HDIC directs the Court to a District of Massachusetts case, Physicians Healthsource, Inc. v. MultiPlan Services Corp., No. 12-11693-GAO, 2013 WL 5299134 (D. Mass. Sept. 18, 2013), that was decided after briefing on the motion for summary judgment concluded but before this Court decided the motion, to argue that the law has significantly changed as to whether the faxes at issue here were advertisements. In Physicians Healthsource v. MultiPlan Services, the court concluded that the fax could not be an advertisement, reasoning that there was not "any enticement that could be construed as a pretext to advertise commercial products or services because the facsimile [was] merely apprising [the doctor] of features of an account to which he already has access." Id. at *2. In ruling on the summary judgment motion, the Court considered all of the relevant cases decided before its ruling on June 12, 2014. Physicians Healthsource v. MultiPlan Services was a case decided prior to the Court's ruling, regardless of whether the parties included it in their briefs. Furthermore, if the case was as influential as HDIC now attempts to show, HDIC could have easily highlighted the case after briefing had ceased by providing it to the Court as supplemental authority. It did not. And in any event, this Court is not bound by an isolated case from the District of Massachusetts, [2] which renders HDIC's argument that the law has changed since its ruling, let alone "significantly changed, " even less cogent. HDIC's argument fails.

B. Brodsky Has Standing

HDIC argues that the Court improperly determined that there was an issue of material fact on the question of standing, contending the Court made a decision "outside the adversarial issues presented to the court by the parties, '" Bank of Waunakee, 906 F.2d at 1191, by making (what it contends was) a decision that "Benefit Marketing Services or Brodsky Ingrassia Life were acting as agents for plaintiff Lawrence S. Brodsky (an individual and sole proprietor)[.]" R. 200 at 9. HDIC alternatively argues that the Court misinterpreted the facts of record in determining that there was a question of fact on the issue. Id. at 9-10.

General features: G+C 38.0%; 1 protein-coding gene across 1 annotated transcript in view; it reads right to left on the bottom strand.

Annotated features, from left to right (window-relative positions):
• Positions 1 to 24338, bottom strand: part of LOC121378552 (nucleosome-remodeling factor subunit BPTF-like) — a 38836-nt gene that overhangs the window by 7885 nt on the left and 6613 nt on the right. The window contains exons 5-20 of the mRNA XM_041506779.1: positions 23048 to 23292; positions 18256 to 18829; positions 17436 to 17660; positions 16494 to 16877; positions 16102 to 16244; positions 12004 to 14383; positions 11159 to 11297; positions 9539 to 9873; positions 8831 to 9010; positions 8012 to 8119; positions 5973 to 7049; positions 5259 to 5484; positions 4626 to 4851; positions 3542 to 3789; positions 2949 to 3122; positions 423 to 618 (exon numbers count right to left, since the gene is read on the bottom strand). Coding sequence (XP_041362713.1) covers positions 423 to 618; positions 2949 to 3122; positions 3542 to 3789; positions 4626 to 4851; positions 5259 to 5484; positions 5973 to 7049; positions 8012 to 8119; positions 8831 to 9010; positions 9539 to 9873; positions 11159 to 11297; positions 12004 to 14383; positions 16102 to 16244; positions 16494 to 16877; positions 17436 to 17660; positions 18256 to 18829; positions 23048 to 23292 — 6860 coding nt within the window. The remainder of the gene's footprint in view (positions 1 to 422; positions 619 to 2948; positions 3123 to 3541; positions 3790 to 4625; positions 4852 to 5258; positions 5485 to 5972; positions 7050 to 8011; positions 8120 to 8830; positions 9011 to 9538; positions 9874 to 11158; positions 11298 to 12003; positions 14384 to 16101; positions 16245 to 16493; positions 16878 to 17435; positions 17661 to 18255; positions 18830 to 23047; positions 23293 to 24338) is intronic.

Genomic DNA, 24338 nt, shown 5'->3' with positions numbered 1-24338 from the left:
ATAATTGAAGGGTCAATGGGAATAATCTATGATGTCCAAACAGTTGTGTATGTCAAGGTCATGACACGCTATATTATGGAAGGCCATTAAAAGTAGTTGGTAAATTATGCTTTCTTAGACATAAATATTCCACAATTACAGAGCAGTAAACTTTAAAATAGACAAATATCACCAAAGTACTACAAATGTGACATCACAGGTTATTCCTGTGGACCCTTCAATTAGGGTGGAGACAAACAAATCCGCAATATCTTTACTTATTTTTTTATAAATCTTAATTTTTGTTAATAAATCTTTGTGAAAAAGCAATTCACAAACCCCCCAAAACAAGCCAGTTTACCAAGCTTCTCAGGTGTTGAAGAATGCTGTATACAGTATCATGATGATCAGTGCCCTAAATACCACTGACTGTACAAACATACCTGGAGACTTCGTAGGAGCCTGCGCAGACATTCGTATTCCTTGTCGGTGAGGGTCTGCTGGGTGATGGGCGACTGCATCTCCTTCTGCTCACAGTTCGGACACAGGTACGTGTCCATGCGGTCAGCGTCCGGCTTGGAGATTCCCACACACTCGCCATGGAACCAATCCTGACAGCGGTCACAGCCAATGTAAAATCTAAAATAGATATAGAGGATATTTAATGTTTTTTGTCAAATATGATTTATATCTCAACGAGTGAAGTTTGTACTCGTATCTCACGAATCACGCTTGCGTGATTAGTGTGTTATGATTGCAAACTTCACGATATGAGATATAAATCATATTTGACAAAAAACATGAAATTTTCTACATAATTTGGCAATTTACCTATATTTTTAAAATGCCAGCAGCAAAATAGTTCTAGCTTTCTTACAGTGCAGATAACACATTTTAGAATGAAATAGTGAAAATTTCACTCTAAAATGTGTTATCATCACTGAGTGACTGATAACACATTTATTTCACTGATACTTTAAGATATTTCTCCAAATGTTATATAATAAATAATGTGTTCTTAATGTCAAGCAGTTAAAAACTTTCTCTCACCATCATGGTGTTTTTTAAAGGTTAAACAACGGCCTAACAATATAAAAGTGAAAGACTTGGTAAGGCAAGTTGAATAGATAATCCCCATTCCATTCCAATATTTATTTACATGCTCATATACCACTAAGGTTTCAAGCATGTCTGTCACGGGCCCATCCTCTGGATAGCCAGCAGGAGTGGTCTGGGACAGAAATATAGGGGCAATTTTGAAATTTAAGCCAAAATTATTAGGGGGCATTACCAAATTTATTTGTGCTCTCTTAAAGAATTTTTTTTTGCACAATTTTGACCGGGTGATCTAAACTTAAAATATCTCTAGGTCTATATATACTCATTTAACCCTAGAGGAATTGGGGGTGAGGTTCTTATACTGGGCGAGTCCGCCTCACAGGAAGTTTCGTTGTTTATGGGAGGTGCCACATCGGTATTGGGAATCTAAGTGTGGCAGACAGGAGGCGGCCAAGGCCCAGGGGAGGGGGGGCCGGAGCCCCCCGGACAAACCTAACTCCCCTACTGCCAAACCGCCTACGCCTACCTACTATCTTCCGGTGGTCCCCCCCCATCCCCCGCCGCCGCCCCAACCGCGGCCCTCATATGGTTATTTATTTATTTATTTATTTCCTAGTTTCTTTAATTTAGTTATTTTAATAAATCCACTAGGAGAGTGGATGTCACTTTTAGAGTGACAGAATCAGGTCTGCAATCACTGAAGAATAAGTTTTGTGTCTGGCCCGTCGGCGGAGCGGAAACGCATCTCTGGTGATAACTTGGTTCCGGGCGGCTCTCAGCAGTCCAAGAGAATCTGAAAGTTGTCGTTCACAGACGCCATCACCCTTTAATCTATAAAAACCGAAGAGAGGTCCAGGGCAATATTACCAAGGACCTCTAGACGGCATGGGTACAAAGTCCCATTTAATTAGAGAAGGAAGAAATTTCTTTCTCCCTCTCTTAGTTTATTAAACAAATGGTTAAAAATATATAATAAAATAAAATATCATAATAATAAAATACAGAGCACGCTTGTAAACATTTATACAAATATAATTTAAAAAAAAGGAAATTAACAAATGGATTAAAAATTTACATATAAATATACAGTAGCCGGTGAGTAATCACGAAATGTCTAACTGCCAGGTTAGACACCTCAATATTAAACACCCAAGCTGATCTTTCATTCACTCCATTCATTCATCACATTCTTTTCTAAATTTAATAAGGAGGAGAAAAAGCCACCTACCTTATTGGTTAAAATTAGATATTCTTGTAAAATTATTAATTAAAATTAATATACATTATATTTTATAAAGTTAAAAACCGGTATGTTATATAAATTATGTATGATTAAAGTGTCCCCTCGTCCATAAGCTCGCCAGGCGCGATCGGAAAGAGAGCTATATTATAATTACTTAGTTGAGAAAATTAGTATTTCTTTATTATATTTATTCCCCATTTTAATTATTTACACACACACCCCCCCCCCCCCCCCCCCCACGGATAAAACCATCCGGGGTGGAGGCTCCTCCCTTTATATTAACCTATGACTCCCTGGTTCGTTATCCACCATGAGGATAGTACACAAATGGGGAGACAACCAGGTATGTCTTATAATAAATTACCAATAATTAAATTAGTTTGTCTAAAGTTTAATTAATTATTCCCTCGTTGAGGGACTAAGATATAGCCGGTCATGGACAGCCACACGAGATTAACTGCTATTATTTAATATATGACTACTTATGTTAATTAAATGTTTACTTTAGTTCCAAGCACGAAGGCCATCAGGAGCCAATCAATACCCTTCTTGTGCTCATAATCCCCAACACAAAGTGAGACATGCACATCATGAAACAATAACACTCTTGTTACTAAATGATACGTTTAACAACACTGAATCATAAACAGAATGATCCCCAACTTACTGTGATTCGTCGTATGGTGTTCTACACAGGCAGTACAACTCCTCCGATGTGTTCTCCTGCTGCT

The Court disagrees with both of HDIC's arguments. HDIC moved for summary judgment-not Brodsky. In doing so, it put at issue whether the faxes were sent to Brodsky. The Court was well within its discretion to consider the parties' arguments before the Court and the logical corollaries resulting from them, even if the language the Court used in reaching its conclusion did not explicitly track the particular language the parties used regarding a given argument. Brodsky provided evidence establishing that he is a sole proprietor, which as Brodsky points out in his response to the motion for reconsideration, R. 207 at 10, "is not a legal entity, but merely a name under which the owner, who is the real party in interest, does business." Jeroski v. Fed. Mine Safety & Health Review Comm'n, 697 F.3d 651, 652 (7th Cir. 2012) (emphasis added). Accordingly, any fax that is sent to the Lawrence S. Brodsky Agency, Inc. (the "LSB Agency"), in essence, invokes the rights of Brodsky. Despite HDIC's arguments to the contrary, there is an inference in this case that in sending the fax to Brodsky Ingrassia Life, HDIC had actually intended to send the fax to what is now the LSB Agency, sole proprietor-and thus, Brodsky himself. This is true regardless of the particular recipient's name listed in HDIC's files or whether the 2006 LSB Contract could supersede the 2003 LSB-Degen Contract.[3] Relevant considerations are those the Court pointed out in its prior order. See Brodsky, 2014 WL 2780089, at * 8. In any event, the Court's ruling on the issue was well within the bounds of the parties' arguments.

That determination aside, the parties' briefs bring about an additional issue that the Court must address. Both sides discuss the case Chapman v. Wagener Equities, Inc., in which Seventh Circuit explained,

[N]o monetary loss need be shown to entitle the junk-fax recipient to statutory damages. Whether or not the user of the fax machine is an owner, he may be annoyed, distracted, or otherwise inconvenienced if his use of the machine is interrupted by unsolicited faxes to it, or if the machine wears out prematurely because of overuse attributable to junk faxes.... Anyway it would be arbitrary to limit relief under the junk-fax provision of the [TCPA] to owners of fax machines, and there is no suggestion of such a limitation in the statute.